- No more than two games can be flexed to Sunday night over the course of the early flex period. If the NFL wishes to flex out a game in the early flex period twelve days in advance, CBS and Fox may elect to protect one game each from being moved to Sunday night. This is generally an emergency valve in situations where the value of the tentative game has plummeted since the schedule was announced, namely in cases of injury to a key star player.
- CBS and Fox may also each protect games in five out of six weeks of the main flex period, but all of those protections must be submitted after week 5, week 4 in years where the main flex period begins week 10 (so it is always six weeks before the start of the main flex period).
- No team may appear more than six times across the league’s three primetime packages on NBC, ESPN, and Fox/NFL Network, and only three teams are allowed to appear that often, with everyone else getting five. In addition, no team may appear more than four times on NBC. All teams’ number of appearances heading into this season may be seen here.
- According to the league’s official page, teams are notified when “they are no longer under consideration or eligible for a move to Sunday night.” However, they rarely make this known to the fans, and the list of each network’s protections has never officially been made public. It used to leak fairly regularly, but has not leaked since 2014.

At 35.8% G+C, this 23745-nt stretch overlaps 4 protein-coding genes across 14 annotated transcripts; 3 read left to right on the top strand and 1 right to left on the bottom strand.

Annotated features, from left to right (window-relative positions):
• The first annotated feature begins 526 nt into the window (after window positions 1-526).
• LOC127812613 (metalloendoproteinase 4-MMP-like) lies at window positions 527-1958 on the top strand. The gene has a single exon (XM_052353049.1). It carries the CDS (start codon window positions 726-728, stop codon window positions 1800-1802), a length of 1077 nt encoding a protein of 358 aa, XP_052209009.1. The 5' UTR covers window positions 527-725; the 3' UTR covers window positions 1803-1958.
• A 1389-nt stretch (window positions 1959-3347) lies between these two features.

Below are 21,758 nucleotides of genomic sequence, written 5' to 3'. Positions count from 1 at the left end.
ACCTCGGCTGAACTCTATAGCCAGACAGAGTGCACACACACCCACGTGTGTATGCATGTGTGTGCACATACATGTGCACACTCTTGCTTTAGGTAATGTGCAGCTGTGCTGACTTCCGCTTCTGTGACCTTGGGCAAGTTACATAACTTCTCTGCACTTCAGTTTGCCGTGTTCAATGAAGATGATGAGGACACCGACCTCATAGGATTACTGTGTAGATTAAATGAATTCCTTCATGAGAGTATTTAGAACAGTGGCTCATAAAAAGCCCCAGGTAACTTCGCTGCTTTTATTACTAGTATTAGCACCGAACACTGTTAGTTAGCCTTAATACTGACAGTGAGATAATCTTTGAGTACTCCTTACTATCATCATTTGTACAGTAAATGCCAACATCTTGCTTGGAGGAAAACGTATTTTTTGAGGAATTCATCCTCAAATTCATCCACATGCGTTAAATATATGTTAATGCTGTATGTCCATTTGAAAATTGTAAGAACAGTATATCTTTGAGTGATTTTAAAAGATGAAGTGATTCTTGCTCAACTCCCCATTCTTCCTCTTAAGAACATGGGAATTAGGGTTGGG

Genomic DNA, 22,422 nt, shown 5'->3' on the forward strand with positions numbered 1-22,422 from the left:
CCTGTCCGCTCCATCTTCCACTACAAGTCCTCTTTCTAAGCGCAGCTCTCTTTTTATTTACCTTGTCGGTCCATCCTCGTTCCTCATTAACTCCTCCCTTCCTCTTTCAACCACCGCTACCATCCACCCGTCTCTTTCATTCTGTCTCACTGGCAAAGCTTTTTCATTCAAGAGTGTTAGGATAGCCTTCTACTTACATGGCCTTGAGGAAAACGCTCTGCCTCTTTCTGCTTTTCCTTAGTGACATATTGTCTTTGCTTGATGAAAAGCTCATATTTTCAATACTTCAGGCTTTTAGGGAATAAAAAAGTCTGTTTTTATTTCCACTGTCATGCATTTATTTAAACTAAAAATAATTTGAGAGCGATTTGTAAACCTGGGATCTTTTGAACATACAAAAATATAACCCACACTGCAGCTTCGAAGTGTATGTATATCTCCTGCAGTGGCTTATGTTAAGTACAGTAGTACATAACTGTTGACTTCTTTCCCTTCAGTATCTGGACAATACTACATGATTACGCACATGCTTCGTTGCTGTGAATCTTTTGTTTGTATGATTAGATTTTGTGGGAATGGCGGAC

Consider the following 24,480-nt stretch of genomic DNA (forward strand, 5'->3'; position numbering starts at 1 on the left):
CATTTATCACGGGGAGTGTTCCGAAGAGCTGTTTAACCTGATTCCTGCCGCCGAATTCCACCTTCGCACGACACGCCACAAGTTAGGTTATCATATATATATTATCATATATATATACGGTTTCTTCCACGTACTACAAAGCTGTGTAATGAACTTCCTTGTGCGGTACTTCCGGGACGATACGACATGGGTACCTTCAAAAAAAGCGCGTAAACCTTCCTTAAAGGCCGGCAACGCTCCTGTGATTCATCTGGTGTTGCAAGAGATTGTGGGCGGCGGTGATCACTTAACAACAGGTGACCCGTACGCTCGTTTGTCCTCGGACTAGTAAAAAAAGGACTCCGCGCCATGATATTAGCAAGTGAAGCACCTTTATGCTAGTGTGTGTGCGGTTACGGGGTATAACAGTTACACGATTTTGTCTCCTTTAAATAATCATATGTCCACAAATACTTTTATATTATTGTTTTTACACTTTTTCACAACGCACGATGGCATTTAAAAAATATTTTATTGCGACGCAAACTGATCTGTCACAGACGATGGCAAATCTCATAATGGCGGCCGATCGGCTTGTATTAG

- In all cases, the NFL is the ultimate arbiter of the schedule and consults with CBS, Fox, and NBC before moving any games to prime time. If the NFL does elect to flex out the Sunday night game, the network whose game is flexed in may receive the former tentative game, regardless of which network would “normally” air it under the “CBS=AFC, Fox=NFC” rules, keeping each network’s total number of games constant. At the same time, the NFL may also move games between 1 PM ET and 4:05/4:25 PM ET. However, this feature focuses primarily if not entirely on Sunday night flexible scheduling.